This weekend I have changed all the mechanical filter cartridges. There is some evidence, as can be discerned in the photo below, that the execution of this task was long overdue. Although there are eight such filters - four 100 micron and two 25 micron - this is not a difficult job. The original idea was to stagger the filter changes so the loops are done on a schedule which spreads the work out. But it is easy to procrastinate this one, so by the time I'm finally compelled to deal with it, all the filters need attention at the same time and a sizable block is taken out of the day. I have learned that I actually prefer doing this job all in one go. It involves breaking out the buckets for bleach solution soaks and a garden hose set on high pressure jet, and two complete sets of cartridges. I just set aside a whole day for major maintenance chores and see it through to the end. This means that through the winter months when the outdoor water system is shut down, this job does not get done. I can get away with this if I do it last thing before first freeze and first thing after last freeze. The problem in evidence here is that when the weather turned, I did not jump on it right away.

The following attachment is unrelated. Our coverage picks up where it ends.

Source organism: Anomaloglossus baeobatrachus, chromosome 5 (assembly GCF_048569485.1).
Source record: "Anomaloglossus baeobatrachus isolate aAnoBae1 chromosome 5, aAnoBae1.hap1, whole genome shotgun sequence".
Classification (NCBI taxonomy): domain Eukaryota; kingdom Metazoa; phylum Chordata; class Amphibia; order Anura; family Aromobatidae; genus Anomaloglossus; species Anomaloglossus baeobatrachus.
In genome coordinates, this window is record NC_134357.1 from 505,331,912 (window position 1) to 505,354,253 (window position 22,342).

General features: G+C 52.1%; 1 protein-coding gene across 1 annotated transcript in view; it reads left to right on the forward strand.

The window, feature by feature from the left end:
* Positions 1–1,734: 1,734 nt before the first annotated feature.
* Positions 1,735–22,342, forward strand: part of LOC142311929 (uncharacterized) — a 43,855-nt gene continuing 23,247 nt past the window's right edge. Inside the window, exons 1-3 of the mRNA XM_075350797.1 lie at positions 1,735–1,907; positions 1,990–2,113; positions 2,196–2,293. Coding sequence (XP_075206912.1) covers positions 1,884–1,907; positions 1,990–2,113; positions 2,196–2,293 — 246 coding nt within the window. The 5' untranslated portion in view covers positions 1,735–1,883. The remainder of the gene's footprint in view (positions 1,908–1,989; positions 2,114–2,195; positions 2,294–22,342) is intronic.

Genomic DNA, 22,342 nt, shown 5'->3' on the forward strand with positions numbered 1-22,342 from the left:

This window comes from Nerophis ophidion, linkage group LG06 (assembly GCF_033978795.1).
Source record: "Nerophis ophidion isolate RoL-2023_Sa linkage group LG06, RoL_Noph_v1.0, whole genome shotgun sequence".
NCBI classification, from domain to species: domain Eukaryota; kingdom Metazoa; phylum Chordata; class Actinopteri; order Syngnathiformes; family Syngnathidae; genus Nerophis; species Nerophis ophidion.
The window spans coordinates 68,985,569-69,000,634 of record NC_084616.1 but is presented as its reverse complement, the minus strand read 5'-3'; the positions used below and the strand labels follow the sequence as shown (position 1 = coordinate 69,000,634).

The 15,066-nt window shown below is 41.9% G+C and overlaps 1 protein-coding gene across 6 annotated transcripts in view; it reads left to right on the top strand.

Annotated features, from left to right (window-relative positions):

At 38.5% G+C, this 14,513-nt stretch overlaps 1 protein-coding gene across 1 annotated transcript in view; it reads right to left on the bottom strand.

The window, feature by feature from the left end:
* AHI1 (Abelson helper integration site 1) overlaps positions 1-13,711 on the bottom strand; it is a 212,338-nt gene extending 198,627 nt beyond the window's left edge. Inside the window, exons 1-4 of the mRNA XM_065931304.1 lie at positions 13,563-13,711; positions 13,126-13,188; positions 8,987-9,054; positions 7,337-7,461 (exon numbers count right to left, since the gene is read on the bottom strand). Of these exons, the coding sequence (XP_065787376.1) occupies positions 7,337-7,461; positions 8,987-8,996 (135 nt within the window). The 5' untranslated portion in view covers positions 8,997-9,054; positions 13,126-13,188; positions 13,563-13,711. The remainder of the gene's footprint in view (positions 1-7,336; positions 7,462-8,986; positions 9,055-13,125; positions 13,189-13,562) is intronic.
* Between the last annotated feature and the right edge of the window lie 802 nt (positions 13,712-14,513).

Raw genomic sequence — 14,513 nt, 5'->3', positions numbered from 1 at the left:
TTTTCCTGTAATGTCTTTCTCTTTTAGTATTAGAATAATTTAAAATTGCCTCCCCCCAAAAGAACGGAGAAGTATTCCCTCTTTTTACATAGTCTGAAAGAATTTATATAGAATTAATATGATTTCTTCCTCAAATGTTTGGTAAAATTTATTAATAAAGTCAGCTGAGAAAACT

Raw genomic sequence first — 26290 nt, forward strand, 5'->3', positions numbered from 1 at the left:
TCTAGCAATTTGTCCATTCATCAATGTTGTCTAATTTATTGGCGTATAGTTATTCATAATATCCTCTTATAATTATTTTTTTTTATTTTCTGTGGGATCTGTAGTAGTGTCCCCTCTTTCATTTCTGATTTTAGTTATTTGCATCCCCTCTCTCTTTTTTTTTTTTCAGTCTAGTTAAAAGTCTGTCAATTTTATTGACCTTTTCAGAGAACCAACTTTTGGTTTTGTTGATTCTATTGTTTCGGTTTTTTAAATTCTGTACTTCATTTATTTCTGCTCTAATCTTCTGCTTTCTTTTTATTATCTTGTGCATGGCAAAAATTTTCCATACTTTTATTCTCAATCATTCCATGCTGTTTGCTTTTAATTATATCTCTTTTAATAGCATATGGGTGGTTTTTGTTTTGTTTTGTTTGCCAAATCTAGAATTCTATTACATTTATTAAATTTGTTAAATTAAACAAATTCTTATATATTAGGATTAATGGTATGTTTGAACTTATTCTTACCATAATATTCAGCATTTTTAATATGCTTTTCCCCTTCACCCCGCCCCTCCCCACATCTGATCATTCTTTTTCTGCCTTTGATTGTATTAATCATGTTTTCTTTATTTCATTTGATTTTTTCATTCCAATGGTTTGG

This is an accumulation of mulm, particulate organics, which are meant to be removed by physical transport - i.e. filter change - but will support heterotrophic communities which will decompose it into dissolved organic carbon. In the aquarium filter, it accumulates faster than it decomposes, so when a mechanical filter gets into this state, it has become a DOC generator. To the extent that mulm has a nitrogenous waste component as well, ammonification and nitrification are ongoing. Just like any other aerobic consortium, this filter is a nitrate and phosphate generator too. After a stretch of neglect, the nitrate tests high all the time, the redox goes low and won't recover; black spot, green spot, and black beard algae start popping up, some fish seem prone to skin infections, if otherwise healthy; and the water just can't hold a "polish". The tank loses its razor sharp feel. If there is no full-time chemical filtration that effectively removes DOC, it is important to avoid rising DOC in the first place. Water changes are a good idea, and I think I have been remiss in this. I have noted before that a 10% water change is a wonderful thing, but I am not doing it often enough.